Mr. Li Yangmin, is currently a Director, vice party secretary and vice president of the Company, and vice party secretary and vice president of CEA Holding. Mr. Li joined the civil aviation industry in 1985. He was previously deputy general manager of the aircraft maintenance base and the manager of air route department of Northwest Company, general manager of the aircraft maintenance base of China Eastern Air Northwest Branch Company and vice president of China Eastern Air Northwest Branch Company. Since October 2005, he has also been a vice president of the Company. He served as Safety Director of the Company from July 2010 to December 2012. He has become a party member of CEA Holding since May 2011. He was appointed the Director of the Company with effect from June 2011 and served as the party secretary of the Company from June 2011 to December 2017. He served as the chairman of China Cargo Airlines Co., Limited. from February 2012 to January 2013. He served as the executive director of Eastern Logistics from December 2012 to June 2016. Since November 2014, he served as the Chairman of Eastern Air Yunnan. Since August 2016, he served as vice party secretary and vice president of CEA Holding. Since December 2017, he served as the vice party secretary of the Company. Mr. Li graduated from the Civil Aviation University of China and Northwestern Polytechnical University with master’s degrees and obtained an Executive Master of Business Administration degree from Fudan University. He is also a qualified professor-level senior engineer.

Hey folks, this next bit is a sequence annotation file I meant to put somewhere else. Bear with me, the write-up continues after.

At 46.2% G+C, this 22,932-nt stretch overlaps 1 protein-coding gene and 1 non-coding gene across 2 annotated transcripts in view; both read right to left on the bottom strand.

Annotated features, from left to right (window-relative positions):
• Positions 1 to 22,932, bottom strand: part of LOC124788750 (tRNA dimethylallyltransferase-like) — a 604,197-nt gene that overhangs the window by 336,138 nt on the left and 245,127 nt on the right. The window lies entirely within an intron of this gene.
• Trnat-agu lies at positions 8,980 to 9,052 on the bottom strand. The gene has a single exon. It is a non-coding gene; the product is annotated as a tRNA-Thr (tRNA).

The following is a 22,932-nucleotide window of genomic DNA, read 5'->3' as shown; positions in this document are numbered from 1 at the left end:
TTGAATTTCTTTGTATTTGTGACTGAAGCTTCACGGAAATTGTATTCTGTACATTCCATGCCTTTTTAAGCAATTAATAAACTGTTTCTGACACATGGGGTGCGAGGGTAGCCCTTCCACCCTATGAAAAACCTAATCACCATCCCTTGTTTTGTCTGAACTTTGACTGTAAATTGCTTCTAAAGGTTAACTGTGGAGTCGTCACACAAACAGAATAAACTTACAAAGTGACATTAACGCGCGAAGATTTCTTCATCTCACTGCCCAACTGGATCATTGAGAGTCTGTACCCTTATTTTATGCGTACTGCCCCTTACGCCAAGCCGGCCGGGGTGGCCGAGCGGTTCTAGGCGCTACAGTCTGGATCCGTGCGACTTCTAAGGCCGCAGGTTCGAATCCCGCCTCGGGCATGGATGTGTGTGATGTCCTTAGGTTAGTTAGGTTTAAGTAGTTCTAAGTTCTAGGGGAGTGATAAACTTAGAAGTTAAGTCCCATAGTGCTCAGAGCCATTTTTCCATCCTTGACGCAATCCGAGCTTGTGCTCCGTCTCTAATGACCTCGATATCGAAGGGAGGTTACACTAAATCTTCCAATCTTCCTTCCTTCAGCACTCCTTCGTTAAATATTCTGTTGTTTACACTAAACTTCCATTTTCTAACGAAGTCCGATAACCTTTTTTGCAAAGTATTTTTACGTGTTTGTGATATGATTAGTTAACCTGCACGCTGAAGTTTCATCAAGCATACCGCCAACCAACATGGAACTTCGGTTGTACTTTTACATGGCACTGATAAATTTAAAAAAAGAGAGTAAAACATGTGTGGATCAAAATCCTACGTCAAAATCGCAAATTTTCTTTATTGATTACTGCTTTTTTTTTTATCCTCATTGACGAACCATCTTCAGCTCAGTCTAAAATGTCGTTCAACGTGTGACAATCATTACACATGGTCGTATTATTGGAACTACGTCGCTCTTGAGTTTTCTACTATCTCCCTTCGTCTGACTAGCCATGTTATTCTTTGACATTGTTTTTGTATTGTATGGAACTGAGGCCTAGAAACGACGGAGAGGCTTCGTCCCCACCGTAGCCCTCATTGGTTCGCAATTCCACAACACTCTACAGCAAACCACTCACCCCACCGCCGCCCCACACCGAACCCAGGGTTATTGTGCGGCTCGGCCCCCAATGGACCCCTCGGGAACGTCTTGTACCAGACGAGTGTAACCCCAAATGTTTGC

Mr. Gu Jiadan, is currently a Director. Mr. Gu was the assistant to president, and the general manager of the commerce department and the party secretary of Shanghai Airlines Co., Limited From May 2005 to August 2009, he was the vice president and a party member of Shanghai Airlines. From August 2009 to January 2010, he was the acting president of Shanghai Airlines. From January 2010 to December 2016, he was a party member and vice president of CEA Holding. From January 2010 to July 2011, he served as the party secretary of Shanghai Airlines. He was appointed as a Director of the Company with effect from June 2012. Mr. Gu Jiadan holds a master’s degree and is a senior economist.